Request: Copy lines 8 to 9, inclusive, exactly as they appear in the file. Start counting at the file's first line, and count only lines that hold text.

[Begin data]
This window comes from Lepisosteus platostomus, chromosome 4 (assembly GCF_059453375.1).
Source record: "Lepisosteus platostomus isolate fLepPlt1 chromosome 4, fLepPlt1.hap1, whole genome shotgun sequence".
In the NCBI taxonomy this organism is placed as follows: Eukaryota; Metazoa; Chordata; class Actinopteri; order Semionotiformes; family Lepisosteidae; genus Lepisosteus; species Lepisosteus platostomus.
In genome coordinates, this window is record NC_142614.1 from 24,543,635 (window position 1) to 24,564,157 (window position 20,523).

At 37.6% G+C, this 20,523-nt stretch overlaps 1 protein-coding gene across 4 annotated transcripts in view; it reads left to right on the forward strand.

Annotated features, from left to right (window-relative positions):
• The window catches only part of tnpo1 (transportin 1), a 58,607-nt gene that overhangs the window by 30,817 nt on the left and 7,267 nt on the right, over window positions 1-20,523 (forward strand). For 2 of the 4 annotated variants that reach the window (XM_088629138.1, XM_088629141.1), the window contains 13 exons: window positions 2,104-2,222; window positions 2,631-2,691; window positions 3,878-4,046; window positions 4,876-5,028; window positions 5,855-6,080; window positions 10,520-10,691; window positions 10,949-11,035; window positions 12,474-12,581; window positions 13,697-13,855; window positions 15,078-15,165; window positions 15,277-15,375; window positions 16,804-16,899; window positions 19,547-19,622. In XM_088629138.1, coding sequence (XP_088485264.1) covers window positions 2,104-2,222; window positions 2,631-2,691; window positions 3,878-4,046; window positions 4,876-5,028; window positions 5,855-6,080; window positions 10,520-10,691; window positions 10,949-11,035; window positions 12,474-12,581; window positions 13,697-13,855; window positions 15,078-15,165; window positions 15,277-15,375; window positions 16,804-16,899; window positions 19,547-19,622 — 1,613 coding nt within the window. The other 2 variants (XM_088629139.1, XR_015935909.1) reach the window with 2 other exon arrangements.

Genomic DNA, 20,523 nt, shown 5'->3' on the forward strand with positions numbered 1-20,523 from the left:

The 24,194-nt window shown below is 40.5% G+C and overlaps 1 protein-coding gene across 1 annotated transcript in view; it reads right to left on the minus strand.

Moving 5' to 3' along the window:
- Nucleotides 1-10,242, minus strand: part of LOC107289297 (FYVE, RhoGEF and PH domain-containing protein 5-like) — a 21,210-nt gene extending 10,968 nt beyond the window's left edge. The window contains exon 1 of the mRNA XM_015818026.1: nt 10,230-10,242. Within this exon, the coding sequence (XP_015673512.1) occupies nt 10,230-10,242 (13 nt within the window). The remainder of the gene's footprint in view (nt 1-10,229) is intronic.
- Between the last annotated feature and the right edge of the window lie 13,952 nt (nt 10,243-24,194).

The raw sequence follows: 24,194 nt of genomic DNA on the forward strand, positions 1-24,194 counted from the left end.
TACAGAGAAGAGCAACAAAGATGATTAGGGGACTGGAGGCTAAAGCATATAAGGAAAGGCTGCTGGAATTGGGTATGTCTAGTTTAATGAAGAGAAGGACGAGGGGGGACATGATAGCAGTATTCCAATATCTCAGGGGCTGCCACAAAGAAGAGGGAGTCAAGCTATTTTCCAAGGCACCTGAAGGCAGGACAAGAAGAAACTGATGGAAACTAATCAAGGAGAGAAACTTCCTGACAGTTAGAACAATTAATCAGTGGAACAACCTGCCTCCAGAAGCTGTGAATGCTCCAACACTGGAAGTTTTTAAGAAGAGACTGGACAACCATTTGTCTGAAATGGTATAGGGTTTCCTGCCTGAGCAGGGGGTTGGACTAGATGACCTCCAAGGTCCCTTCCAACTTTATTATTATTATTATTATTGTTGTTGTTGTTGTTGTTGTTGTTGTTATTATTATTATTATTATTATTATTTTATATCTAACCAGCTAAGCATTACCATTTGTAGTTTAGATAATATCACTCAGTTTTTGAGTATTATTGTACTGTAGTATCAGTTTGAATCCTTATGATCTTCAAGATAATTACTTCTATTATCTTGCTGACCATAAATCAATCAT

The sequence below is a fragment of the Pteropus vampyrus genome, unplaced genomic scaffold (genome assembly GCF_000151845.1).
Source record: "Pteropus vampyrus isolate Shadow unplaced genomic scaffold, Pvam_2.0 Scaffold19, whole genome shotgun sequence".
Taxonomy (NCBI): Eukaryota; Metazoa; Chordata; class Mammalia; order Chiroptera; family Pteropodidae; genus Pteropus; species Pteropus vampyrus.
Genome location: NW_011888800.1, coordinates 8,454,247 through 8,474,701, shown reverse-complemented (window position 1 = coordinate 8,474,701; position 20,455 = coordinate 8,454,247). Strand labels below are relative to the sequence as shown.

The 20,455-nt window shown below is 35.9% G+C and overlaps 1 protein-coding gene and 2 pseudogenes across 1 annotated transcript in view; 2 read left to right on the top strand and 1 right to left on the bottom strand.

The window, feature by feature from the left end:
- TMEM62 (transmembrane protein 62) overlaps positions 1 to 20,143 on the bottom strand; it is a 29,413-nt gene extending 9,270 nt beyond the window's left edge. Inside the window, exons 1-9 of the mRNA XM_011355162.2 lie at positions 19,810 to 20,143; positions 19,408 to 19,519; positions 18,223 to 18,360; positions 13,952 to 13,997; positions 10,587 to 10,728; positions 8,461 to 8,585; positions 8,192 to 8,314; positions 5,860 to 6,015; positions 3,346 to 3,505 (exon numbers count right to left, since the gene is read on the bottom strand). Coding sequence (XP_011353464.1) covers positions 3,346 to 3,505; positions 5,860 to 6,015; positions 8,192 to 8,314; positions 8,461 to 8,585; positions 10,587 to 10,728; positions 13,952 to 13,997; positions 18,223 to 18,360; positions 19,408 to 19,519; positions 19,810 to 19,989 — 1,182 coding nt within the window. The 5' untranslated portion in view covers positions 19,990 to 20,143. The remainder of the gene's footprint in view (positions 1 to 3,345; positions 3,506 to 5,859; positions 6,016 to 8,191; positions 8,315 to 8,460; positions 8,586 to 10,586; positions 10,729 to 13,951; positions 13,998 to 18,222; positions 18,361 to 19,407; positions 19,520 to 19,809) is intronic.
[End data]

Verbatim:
Genomic DNA, 20,523 nt, shown 5'->3' on the forward strand with positions numbered 1-20,523 from the left:

The 24,194-nt window shown below is 40.5% G+C and overlaps 1 protein-coding gene across 1 annotated transcript in view; it reads right to left on the minus strand.